Ganesh Varadharajan shares his musings on time. Man’s life is trapped in past, present and future until the timeless Self is realised.
Does Gautam Buddha’s personality reflect the influence of the planet Budha and Ved Vyas’ that of Brihaspati? Ganesh Varadharajan explores the influence of planets on human characteristics and personalities.
Ganesh Varadharajan explores what makes a work an ‘epic’. Using as examples, Tolkien’s ‘Legendarium’ and Martin’s ‘A Song of Ice & Fire’, Ganesh brings out the different textures of the fantasy worlds created by the novelists. Referencing back to the great epics of Ramayana, Mahabharata, Sri Aurobindo’s ‘Savitri’ as well as the Greek epics and the works of Shakespeare, gives an insight into the world of legend, myth and fantasy.
The final part in this four-part series in which Ganesh Varadharajan contrasts Eastern and Western thought with a focus on pop-culture portrayals of the evolution and future of humanity. In this part, Ganesh explains The Mother’s vision of the future of humanity and the role of the Supramental towards achieving it – something that appears to have inspired many Hollywood movie makers in recent times.
In Part 3 of this four-part series, Ganesh Varadharajan notes how the Western mind has long misunderstood the meaning of Brahmacharya and how modern psychology operates from a limited understanding (often misunderstanding) of the human mind and life.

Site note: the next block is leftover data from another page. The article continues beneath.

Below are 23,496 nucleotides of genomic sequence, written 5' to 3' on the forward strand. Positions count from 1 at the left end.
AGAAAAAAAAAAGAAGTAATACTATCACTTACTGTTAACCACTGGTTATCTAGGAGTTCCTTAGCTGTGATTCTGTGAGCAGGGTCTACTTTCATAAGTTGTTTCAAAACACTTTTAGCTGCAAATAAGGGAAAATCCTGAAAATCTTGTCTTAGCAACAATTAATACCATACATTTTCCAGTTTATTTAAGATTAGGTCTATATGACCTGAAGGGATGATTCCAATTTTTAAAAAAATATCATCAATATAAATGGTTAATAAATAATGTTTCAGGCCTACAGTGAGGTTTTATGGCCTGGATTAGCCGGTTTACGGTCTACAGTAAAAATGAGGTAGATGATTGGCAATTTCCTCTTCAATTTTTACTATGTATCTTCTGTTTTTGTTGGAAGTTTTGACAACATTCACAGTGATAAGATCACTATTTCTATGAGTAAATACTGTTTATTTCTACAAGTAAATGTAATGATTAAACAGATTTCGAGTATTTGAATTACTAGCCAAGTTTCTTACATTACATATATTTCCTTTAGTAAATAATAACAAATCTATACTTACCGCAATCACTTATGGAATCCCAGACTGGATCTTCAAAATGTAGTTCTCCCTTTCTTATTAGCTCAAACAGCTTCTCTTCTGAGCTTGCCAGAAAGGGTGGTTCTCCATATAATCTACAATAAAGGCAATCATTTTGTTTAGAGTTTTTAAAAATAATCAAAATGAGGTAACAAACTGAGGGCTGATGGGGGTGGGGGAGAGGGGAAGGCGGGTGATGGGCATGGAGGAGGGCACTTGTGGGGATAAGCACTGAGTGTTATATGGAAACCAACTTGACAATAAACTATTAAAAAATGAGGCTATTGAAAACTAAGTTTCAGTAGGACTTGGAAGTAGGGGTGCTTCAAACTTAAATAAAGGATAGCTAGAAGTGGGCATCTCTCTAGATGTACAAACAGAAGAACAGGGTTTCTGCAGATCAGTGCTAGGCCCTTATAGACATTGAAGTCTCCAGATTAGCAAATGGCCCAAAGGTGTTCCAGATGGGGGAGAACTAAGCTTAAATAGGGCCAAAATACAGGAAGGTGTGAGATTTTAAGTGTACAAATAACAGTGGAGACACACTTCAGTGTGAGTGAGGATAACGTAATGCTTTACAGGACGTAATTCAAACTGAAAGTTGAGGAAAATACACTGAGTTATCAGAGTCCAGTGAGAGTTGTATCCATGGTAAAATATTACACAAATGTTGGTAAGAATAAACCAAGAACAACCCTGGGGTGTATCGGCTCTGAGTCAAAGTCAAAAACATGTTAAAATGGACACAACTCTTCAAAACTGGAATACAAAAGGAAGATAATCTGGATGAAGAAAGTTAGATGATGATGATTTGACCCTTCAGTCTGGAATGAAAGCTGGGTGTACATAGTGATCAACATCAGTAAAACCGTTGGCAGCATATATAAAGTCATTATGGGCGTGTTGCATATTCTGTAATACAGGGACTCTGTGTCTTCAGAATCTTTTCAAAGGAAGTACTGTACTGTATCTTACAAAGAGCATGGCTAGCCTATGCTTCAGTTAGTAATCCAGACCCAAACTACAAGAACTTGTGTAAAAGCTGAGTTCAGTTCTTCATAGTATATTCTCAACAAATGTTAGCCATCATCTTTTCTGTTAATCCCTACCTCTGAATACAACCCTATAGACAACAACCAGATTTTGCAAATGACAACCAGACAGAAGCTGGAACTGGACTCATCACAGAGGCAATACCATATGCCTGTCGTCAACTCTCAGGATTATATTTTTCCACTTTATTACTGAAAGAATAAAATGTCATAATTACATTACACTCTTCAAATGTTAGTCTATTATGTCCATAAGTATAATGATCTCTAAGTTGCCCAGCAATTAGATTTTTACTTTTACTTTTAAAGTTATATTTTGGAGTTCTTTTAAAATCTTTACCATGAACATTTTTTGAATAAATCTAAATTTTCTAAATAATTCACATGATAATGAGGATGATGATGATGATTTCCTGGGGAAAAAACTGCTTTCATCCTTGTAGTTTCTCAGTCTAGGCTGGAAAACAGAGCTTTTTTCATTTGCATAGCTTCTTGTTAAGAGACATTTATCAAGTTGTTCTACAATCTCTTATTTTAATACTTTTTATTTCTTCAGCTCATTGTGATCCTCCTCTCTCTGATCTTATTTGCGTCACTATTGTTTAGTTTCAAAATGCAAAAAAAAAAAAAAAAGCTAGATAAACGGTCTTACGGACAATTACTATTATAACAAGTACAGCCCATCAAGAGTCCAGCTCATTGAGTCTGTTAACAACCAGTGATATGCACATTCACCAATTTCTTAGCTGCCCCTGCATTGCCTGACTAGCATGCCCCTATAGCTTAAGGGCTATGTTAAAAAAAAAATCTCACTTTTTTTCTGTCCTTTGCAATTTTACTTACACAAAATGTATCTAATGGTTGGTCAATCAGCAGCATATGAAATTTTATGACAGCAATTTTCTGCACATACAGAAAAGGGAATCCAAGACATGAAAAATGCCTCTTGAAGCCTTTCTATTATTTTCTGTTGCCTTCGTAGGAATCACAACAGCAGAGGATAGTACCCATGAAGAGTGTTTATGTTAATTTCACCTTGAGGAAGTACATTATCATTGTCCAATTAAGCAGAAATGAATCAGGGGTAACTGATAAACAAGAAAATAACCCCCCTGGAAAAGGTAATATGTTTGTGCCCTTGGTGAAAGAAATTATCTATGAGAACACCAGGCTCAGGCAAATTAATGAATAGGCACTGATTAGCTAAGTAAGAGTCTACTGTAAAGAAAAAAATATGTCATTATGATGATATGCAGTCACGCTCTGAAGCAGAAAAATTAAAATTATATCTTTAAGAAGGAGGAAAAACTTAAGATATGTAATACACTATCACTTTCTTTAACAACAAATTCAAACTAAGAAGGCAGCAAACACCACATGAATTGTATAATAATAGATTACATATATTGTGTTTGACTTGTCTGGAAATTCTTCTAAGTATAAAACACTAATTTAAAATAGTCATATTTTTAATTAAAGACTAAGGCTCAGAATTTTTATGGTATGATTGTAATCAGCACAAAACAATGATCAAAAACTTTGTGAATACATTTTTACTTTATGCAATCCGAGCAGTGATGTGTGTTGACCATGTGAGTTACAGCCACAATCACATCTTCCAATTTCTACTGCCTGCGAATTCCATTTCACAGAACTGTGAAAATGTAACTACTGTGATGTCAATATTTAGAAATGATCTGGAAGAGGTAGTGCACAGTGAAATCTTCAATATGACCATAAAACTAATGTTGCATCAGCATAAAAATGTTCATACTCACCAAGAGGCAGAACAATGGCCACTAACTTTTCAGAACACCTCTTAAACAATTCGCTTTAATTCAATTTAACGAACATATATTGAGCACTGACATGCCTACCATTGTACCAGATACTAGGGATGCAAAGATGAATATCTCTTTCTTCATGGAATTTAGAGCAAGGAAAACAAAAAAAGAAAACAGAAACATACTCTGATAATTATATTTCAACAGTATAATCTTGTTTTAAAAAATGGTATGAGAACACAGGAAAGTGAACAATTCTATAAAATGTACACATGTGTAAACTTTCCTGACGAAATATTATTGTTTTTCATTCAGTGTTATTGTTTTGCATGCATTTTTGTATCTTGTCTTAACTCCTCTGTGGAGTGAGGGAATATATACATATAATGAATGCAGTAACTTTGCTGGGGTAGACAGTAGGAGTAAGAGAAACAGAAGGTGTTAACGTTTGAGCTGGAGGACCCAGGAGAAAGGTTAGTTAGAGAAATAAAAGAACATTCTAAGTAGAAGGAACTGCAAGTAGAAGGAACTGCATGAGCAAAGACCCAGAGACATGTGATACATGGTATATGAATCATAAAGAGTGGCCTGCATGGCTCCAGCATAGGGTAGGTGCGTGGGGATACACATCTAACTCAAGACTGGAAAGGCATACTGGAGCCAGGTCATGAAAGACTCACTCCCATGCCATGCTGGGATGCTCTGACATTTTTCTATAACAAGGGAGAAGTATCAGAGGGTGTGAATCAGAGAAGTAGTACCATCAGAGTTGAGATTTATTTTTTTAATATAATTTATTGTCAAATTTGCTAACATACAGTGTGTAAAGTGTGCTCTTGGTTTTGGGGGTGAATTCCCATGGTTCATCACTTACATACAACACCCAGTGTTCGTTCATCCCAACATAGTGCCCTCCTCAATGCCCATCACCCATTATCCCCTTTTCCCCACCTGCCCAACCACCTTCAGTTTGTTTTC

Part 2 of the series in which Ganesh Varadharajan explores the limitations of modern science that follows in the footsteps of the ancient Greeks and is not able to grasp the evolution of successive conditions of energy as expounded in Indian thought systems like the Sankhya philosophy.
Western pop culture portrays the next stage in the evolution of man as a brutish being, with the idea of beauty of form as emphasised by Sri Aurobindo and the Mother, being completely disregarded.
Ganesh Varadharajan explores the divergence between the East and West, essentially between Vedanta and Greek thought in the understanding of man and his relationship with the Divine. Setting side-by-side, examples from modern pop culture like Hollywood and the deep spiritual insights as articulated by Sri Aurobindo, makes for an interesting analysis of the diverging world and life views.
Is shunning sin and clinging to virtue a sure way to reach the Divine or is that way too simplistic thinking? IS it possible that virtue can be more binding than vice? Ganesh Varadharajan explores, drawing inspiration from Sri Aurobindo.
Ganesh Varadharajan explores how perception is our tool for understanding the world and ourselves but that clarity of perception depends on our connectedness with our true selves and not with the ego-personality.